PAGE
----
“Finally, the big surprise to me this day is what happened with I don’t know if you saw, the British authorities dropped their objections to the proposed Live Nation and Ticketmaster.” – CNBC’s The Call 12/22/2009
Today, a regulatory commission in the United Kingdom reversed course on the proposed merger of the world’s largest concert promoter and the largest ticket seller. Last February Live Nation (LYV) offered to buy Ticketmaster (TKTM) for about $400 million in stock, but since then the deal has drawn intense scrutiny from various antitrust authorities and consumer advocates. Obviously, the concern is that the combination of these two companies would reduce competition and increase prices to concert ticket buyers. The decision released this morning out of the U.K. shows that their analysis does not see the deal as anticompetitive. One key element to their ruling is a contract that Live Nation already has in place with Ticketmaster competitor CTS Eventim to provide ticketing software and services in the U.K., which will be honored even after a deal closes.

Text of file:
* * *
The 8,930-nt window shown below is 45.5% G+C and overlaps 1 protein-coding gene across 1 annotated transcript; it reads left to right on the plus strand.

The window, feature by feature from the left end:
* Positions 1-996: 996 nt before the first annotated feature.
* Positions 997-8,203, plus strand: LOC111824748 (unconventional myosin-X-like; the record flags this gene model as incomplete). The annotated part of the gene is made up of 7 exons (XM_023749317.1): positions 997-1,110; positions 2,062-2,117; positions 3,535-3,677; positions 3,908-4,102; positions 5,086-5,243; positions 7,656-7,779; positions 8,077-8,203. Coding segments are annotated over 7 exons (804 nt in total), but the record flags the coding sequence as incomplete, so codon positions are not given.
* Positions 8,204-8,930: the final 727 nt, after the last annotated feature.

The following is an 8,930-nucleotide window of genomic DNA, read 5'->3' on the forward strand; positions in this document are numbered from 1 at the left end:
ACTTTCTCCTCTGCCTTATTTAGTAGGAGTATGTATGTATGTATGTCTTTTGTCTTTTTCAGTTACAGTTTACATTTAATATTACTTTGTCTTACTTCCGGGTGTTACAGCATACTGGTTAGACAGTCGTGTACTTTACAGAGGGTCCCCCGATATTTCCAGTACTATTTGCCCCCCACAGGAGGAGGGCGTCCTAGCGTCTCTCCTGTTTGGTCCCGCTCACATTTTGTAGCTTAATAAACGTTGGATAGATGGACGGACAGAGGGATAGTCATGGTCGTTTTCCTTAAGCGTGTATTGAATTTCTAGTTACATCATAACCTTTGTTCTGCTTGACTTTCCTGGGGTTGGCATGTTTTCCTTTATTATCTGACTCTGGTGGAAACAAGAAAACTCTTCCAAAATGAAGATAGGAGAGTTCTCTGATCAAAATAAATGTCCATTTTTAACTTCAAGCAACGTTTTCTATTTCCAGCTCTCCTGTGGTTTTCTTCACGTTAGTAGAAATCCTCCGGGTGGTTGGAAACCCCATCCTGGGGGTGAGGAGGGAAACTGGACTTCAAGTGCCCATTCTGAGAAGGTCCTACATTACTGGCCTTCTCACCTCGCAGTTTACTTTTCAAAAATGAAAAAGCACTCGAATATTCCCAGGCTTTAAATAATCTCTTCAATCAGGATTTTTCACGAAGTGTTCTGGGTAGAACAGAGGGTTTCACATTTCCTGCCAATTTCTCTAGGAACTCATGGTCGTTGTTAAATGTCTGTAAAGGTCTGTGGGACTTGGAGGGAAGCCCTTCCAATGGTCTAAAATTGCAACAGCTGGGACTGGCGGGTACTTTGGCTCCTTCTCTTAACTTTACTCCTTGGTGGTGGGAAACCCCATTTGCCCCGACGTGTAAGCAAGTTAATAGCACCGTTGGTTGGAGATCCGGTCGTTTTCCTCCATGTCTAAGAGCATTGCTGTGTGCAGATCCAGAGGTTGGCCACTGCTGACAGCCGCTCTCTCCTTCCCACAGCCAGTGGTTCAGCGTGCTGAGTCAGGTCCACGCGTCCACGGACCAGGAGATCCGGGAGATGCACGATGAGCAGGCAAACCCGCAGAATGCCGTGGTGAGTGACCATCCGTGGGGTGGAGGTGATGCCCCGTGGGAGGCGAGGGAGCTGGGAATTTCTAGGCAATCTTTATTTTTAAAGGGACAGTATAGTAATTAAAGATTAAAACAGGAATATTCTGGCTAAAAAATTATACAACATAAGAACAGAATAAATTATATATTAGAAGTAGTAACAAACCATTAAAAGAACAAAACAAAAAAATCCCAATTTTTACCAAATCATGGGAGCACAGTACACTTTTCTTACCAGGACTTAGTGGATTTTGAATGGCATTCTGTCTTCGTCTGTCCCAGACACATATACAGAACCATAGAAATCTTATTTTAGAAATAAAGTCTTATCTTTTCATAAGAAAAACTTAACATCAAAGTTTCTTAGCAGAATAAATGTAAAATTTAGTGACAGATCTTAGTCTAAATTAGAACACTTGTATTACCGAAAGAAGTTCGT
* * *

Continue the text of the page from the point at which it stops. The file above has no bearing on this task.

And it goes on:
This is just one hurdle that the deal will need to clear, as it still faces challenges in both the U.S. and Canada. The deal faces opposition among some politicians, musicians, and music fans; those opposed to the deal have created a united front to block the deal which spawned a website called ticketdisaster.org. The website clearly lays out the opposition argument that this will increase the control over pricing and fees by these two entertainment industry giants. Furthermore, they claim it will allow Ticketmaster to push smaller ticket brokers out of the way, and their recommendation is that the deal be blocked out right instead of allowed with certain conditions.
Both Live Nation and Ticketmaster are seeing higher prices on the ruling out of the U.K. Our methodology suggests that Live Nation is currently Fairly Valued. We do not rate Ticketmaster yet, as it has only been a public company for just about 16 months. One thing to be aware of, Ticketmaster’s stock has seen substantial appreciation since the deal was announced and the market cap is nearly 80% higher than the offered acquisition price. So, if the deal does eventually pass the regulatory tests, Live Nation will need to put more money on the table to acquire Ticketmaster, but there is no need to speculate on that unless the deal receives approval.